Nak’azdli FN Councilor Peter Erickson speaking at the Mining (In)Justice conference, May 7-9, 2010, in Toronto, Ontario, Canada.
In Ma, 2010, Community Solidarity Response Toronto (CSRT) hosted a telling conference on Canada’s mining industry, aptly named, Mining (in)justice: at home and abroad.
The three-day event, held during “shareholder’s season” in Toronto, featured more than two dozen panels by activists, educators, community leaders and others involved in their own struggles against Canadian mining companies.
Among these many speakers, Nak’azdli First Nation Councilor Peter Erickson took some time to talk about his Nation’s experiences in north-central British Colombia.
A Hereditary Chief of the Carrier Sekani Nation, Peter, who also goes by the name TsohDih, was himself involved in the fight against Northgate Minerals’ Kemess North mining project in Amazay lake.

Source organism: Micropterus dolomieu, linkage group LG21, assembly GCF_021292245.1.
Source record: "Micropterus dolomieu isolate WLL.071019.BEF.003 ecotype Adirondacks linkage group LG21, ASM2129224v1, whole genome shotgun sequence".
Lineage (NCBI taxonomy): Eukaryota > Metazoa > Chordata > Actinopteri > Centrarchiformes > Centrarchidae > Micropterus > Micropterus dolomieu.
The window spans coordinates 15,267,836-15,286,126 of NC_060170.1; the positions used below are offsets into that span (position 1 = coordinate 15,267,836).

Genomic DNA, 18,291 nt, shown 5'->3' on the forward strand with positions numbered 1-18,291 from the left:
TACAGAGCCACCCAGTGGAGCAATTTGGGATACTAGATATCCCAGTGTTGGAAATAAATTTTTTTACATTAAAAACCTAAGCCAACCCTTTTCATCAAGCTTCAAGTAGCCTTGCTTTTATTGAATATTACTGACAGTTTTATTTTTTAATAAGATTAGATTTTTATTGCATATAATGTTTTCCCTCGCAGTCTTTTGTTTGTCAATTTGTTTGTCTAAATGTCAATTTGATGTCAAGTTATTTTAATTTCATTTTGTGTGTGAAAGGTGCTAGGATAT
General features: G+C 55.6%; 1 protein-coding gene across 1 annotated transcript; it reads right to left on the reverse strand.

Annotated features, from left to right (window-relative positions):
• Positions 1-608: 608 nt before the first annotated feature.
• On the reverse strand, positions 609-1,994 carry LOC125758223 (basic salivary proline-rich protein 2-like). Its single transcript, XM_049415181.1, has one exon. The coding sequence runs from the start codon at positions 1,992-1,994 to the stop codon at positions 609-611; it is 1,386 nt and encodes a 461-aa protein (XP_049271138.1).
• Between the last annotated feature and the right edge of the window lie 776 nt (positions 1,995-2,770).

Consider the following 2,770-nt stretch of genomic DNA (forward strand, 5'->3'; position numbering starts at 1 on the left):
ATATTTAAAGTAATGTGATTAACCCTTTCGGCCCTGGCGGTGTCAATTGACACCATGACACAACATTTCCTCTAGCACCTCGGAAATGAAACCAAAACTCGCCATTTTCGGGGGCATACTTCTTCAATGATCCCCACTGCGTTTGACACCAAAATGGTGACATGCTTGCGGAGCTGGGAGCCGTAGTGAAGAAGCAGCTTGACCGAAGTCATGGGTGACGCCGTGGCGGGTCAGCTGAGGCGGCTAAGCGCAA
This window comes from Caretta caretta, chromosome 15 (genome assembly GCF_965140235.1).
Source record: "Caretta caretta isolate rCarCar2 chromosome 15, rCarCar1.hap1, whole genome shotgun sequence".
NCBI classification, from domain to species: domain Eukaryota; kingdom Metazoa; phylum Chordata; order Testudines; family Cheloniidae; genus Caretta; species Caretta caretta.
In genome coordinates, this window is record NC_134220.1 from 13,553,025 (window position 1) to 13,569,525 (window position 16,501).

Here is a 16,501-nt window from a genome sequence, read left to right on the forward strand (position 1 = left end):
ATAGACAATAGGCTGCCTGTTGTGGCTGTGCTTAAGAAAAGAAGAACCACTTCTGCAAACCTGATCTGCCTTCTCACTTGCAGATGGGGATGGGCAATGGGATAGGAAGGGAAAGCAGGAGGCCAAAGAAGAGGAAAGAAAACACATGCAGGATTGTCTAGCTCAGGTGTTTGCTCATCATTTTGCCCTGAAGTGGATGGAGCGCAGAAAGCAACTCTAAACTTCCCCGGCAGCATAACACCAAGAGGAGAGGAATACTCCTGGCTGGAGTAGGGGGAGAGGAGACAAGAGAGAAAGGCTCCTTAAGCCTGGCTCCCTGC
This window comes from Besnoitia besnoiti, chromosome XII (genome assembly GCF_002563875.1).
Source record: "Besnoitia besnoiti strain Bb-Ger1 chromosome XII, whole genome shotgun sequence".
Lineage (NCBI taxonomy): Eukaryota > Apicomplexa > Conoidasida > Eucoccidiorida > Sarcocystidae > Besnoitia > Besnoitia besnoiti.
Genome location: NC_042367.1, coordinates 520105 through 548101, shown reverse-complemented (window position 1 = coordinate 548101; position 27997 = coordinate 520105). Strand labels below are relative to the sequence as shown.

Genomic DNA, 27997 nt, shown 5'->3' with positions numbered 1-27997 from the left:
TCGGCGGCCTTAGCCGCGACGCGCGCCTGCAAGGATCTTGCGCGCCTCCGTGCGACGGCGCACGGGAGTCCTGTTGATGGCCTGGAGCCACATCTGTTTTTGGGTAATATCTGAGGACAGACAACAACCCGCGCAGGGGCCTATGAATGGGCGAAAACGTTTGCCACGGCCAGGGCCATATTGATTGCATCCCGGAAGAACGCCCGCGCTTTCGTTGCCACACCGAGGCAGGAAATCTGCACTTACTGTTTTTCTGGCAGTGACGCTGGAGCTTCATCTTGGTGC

Kemess North has been put on hold for now, but there is another mining company trying to have its own way with Nak’azdli land: Terrane Minerals. TsohDih is among those trying to stop the company’s gold mine project near Shus Nadloh (Mt. Milligan).
The Nak’azdli are also involved in the massive push against the Enbridge Northern gateway pipeline project.
Stretching 1,170 kilometres from the Alberta Tar sands to a deepsea port in Kitimat, B.C–the Enbridge pipeline would cut through several indigenous territories, and endanger more than 1,000 rivers and streams, not to mention the delicate ecosystems of the west coast. More than a dozen First Nations, including the Nak’azdli, have formally rejected the pipeline, labelling it a threat to their cultures and ways of life.
While Peter only had the time to Scratch the surface of these issues, he also talked about his own personal history with mining companies, including the untimely passing of his mother, who had in her one of the highest levels of mercury ever found in Canada.
If you would like to see other panels from the conference, please visit: http://mininginjustice.blip.tv/
Indigenous Peoples are putting their bodies on the line and it's our responsibility to make sure you know why. That takes time, expertise and resources - and we're up against a constant tide of misinformation and distorted coverage. By supporting IC you're empowering the kind of journalism we need, at the moment we need it most.